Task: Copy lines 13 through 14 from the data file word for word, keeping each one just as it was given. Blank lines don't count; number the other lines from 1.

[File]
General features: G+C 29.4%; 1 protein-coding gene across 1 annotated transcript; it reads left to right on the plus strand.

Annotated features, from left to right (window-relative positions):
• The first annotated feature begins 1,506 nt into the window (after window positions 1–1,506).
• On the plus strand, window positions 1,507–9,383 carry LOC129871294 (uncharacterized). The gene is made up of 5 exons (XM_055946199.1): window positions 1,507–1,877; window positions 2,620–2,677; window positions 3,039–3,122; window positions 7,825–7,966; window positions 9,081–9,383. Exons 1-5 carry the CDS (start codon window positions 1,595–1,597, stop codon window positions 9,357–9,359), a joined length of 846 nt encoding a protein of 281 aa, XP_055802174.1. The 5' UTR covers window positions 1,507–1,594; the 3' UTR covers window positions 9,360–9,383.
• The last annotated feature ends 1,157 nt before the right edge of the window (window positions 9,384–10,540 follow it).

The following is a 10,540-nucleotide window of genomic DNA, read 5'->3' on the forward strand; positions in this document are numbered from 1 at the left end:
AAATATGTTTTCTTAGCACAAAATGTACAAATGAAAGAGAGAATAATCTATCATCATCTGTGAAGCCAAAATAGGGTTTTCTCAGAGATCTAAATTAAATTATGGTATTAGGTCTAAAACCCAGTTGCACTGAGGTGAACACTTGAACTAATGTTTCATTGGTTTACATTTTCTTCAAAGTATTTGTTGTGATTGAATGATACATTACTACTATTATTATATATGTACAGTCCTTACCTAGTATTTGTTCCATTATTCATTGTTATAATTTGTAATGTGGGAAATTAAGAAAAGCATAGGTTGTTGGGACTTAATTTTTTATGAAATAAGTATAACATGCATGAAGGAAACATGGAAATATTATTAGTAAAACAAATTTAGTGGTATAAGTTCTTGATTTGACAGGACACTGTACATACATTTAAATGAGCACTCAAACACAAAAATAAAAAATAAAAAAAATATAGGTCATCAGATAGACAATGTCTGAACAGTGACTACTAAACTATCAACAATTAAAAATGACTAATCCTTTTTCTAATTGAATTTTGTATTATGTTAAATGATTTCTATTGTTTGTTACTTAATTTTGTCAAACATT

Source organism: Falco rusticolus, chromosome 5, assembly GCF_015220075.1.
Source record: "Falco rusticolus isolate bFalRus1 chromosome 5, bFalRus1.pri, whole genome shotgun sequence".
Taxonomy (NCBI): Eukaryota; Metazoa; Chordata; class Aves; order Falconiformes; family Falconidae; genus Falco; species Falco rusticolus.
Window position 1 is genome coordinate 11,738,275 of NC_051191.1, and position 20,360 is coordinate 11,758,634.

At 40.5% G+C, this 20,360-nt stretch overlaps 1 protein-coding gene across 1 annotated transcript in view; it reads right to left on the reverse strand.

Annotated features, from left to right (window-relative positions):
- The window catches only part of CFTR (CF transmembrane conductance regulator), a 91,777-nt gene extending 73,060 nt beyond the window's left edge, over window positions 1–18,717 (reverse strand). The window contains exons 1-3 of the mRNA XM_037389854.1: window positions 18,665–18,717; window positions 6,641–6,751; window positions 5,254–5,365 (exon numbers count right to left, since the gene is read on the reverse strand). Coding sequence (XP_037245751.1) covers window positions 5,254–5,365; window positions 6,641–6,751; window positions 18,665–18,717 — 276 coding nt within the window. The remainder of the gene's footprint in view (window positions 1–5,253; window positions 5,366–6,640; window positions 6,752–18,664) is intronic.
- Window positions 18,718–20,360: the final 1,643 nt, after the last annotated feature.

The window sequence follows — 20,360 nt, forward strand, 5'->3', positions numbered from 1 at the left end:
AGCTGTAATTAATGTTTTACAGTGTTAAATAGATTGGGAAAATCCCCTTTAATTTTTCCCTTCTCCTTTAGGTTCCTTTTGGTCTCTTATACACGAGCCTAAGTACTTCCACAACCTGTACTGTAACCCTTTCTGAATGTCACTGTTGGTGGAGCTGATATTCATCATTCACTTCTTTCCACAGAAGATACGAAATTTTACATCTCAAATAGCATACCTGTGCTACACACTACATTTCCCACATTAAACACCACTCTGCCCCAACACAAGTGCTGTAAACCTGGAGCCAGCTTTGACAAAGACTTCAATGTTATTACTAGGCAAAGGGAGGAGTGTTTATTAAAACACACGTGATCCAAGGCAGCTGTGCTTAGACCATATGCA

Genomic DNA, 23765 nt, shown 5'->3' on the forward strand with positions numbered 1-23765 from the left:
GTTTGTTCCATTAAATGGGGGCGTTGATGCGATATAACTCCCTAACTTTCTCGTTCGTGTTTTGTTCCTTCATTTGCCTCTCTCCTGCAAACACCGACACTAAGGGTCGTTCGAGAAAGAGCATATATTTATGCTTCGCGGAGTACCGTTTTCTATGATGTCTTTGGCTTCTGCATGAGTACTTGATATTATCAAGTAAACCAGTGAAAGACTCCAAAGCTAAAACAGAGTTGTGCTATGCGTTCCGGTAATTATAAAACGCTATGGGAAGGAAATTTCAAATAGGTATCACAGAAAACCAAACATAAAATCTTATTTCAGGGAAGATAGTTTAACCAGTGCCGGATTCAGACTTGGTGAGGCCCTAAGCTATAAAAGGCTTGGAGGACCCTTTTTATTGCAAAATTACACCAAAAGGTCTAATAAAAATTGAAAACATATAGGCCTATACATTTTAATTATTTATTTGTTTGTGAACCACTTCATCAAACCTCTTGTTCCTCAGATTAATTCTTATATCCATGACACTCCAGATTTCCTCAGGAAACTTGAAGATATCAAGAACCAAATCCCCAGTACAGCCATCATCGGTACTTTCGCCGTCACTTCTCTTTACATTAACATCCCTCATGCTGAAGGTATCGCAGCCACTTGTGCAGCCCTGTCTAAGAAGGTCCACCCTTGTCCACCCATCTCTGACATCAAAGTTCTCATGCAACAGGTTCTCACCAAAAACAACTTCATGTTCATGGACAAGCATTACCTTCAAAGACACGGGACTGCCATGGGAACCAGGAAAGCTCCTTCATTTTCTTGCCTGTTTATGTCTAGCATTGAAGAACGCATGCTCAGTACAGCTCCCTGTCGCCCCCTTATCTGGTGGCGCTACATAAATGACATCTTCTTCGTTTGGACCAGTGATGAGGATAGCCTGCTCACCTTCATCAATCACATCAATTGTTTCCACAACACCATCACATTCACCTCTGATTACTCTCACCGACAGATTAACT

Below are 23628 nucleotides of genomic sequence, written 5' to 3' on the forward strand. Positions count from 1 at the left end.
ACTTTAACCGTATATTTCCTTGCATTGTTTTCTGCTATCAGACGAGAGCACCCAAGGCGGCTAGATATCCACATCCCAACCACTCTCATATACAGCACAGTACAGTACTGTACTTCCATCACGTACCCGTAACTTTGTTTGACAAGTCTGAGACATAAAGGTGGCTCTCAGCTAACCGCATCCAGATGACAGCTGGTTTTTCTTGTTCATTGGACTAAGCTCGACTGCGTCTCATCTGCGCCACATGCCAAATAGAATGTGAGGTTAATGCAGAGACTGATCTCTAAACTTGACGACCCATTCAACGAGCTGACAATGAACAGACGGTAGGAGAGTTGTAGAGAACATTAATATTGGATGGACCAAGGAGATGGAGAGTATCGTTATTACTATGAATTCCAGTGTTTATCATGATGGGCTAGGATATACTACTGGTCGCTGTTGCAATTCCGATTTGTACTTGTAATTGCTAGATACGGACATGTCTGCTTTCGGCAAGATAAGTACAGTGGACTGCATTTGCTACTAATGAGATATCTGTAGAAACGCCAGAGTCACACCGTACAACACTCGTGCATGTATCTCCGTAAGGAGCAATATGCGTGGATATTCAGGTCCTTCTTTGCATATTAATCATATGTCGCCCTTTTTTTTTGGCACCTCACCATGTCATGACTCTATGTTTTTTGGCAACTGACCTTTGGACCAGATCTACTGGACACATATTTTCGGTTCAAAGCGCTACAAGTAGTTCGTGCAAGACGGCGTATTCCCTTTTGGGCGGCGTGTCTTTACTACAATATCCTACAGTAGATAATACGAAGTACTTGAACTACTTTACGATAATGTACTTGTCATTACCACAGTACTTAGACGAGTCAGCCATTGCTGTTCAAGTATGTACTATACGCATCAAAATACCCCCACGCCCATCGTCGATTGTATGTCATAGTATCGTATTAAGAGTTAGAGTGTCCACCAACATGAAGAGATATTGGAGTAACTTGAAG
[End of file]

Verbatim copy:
Annotated features, from left to right (window-relative positions):
- The window catches only part of CFTR (CF transmembrane conductance regulator), a 91,777-nt gene extending 73,060 nt beyond the window's left edge, over window positions 1–18,717 (reverse strand). The window contains exons 1-3 of the mRNA XM_037389854.1: window positions 18,665–18,717; window positions 6,641–6,751; window positions 5,254–5,365 (exon numbers count right to left, since the gene is read on the reverse strand). Coding sequence (XP_037245751.1) covers window positions 5,254–5,365; window positions 6,641–6,751; window positions 18,665–18,717 — 276 coding nt within the window. The remainder of the gene's footprint in view (window positions 1–5,253; window positions 5,366–6,640; window positions 6,752–18,664) is intronic.